A roll a day keeps the doctor away

A new condition renders students oblivious to walking.

Allison Wilson ’22 yawns as she wakes up from her 37-minute nap and leaves her sixth-period Zoom call. She sighs in relief and debates what to eat during her 15-minute break. Her parents remind her to “move around”, so she groans and reluctantly forces herself to roll to the other side of the bed: exercise for the day complete. 

She triumphantly logs the progress onto her new app, “One Roll A Day”, which was recommended to her by her COVID-19 mobility therapist. The app requires the user to roll at least once a day in order to continue using social media and delivery apps. She smiles in relief as Instagram, Facebook, Food to You, and Zoom Eats reappear on her screen. 

Wilson is just one of the millions of students who have been diagnosed with Walking Amnesia, a condition that has rendered students oblivious to the concept of walking as a result of remote learning and COVID-19. A record high of 80% of students now suffer from this condition, and it is only getting worse. COVID-19 mobility therapists have been swamped with work as they attempt to help these students move from one place to another. 

“They seem to completely have forgotten the concept of moving around as they only use their arms to eat and log on or off of Zoom,” Dr. William Johnson said.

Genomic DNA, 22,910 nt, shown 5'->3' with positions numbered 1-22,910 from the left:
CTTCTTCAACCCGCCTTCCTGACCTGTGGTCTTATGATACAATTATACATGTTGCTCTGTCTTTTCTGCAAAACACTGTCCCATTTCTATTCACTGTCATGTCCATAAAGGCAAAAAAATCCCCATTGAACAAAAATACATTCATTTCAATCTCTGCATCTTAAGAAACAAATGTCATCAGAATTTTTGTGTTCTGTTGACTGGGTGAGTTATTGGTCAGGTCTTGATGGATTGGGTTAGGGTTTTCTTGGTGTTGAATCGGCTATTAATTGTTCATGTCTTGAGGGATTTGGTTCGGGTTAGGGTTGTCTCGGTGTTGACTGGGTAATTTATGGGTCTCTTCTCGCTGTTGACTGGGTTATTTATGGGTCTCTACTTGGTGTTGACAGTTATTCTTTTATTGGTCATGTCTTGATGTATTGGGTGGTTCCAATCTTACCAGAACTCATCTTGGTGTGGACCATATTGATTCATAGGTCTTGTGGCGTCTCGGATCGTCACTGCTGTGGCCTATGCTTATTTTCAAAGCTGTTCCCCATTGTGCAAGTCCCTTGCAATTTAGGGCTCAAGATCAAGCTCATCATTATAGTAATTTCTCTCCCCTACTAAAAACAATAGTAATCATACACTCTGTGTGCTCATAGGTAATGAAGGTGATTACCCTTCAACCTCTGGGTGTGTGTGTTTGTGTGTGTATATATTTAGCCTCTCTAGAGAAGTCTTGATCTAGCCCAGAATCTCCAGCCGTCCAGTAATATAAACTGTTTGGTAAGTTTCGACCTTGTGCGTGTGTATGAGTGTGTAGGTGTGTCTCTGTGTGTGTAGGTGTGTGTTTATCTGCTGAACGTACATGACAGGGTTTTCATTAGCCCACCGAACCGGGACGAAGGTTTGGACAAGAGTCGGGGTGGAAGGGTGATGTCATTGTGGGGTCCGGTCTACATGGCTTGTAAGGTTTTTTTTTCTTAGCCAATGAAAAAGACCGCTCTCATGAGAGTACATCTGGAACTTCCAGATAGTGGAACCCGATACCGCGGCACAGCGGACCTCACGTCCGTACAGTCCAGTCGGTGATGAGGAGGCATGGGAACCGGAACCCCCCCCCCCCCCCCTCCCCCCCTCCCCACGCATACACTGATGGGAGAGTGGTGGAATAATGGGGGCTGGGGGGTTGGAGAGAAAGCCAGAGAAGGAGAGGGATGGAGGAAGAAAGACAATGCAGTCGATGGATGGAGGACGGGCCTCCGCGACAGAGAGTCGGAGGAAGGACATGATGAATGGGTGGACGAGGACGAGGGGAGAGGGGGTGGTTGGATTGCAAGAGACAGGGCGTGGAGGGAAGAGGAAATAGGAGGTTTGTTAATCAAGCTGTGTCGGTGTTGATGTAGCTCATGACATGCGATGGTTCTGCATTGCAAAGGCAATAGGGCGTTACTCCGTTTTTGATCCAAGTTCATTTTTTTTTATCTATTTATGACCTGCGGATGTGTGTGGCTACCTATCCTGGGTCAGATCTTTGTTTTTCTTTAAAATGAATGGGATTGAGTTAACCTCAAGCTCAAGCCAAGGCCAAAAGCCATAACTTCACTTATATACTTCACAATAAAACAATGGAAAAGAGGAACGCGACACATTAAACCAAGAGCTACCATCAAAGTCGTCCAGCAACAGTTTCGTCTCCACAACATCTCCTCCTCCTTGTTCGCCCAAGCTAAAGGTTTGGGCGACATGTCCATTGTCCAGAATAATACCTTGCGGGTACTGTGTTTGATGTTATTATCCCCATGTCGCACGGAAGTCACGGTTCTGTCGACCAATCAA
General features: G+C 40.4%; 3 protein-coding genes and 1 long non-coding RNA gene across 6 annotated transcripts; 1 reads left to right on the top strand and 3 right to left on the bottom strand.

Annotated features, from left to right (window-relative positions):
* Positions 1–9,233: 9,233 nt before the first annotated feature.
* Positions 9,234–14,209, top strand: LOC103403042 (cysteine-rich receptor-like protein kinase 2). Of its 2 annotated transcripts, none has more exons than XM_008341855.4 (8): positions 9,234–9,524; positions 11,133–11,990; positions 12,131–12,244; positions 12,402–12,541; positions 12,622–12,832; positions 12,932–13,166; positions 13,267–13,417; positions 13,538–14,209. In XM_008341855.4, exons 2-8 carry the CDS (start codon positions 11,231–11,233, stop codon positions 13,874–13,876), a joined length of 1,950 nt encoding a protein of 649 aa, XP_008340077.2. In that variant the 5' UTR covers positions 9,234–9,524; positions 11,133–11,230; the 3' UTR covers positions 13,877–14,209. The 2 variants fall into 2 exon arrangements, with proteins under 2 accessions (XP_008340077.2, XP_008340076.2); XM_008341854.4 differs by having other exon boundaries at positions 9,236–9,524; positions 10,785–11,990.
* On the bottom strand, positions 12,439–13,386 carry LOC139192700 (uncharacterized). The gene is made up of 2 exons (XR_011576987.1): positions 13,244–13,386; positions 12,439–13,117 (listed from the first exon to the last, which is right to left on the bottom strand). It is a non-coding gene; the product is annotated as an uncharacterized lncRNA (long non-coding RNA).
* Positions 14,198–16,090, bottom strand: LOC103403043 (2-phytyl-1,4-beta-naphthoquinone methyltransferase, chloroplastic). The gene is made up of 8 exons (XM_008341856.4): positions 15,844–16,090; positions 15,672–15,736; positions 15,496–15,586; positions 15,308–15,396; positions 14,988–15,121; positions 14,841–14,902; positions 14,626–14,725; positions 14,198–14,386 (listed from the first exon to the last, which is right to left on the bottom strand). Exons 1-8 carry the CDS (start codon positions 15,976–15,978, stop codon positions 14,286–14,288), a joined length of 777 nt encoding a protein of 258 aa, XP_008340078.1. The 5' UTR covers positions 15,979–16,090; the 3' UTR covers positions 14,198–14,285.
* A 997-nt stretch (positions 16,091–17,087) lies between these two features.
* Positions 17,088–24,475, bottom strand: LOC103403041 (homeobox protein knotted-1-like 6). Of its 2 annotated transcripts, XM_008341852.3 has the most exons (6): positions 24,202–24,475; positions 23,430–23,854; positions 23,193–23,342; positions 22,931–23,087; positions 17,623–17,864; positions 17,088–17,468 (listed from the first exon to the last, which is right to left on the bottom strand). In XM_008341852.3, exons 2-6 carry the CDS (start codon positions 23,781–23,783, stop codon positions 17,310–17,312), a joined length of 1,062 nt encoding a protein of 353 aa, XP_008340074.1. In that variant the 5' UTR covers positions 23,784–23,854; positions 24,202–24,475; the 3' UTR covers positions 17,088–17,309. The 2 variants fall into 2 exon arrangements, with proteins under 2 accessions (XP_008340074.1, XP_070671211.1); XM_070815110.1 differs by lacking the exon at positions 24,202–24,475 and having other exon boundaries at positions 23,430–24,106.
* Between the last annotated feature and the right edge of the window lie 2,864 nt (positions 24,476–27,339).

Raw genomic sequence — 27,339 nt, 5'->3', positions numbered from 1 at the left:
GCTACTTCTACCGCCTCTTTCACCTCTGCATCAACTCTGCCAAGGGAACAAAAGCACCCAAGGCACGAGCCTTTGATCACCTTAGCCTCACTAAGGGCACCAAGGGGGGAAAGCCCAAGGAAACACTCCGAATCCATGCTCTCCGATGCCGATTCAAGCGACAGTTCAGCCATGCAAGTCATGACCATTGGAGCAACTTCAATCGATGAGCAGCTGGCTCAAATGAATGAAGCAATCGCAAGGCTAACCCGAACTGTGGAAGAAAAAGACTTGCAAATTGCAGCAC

As a result of this new condition, millions of jobs have been created, most notably being mobility therapists, who research and help students recover. Mobility therapists around the world are mystified by the surge in Walking Amnesia patients, and many have begun to push rolling as an adequate substitute.

“We have actually found that rolling is more efficient being an average of 2 mph faster, because student’s muscles seem to have adapted to laying down,” Johnson said.  “In addition, the students seem to still be familiar with the concept of rolling.”

However, students seem to oppose this new form of movement, as many are reluctant to move at all. After more than a year of remote learning, they have grown accustomed to staying in their beds all day without needing to move.

“It’s so difficult, I mean where would I even need to go? Like the store? We have Zoom Eats now,” Wilson said. “We Zoom everywhere now.”

Contrary to their childrens’ beliefs, parents are extremely opposed to this new form of living in general, following the common dissent that their children are online too much. Many have even created or participated in protests, where they rallied against Zoom and remote learning’s impact on their children’s mobility.

“Look at this new generation, always on their phones,” parent John Brown said, “When I was young, I actually had to run to school, walk to classes, and sit at desks. Now the new generation is just reaching for some brain-destroying technology”

As a result of this dissatisfaction, many parents are calling for a complete revival of walking, believing it to be the only form of efficient travel. However, mobility therapists are still pushing the agenda of rolling as the new age of transportation, while students don’t understand the necessity of moving at all.

As the pandemic continues, more and more professionals, families and students are at war with each other regarding the future of transportation. Multiple debates have ensued discussing this very topic.

“Honestly, I’m tired of this debate thing,” Wilson said. “Why don’t we just sleep it off?”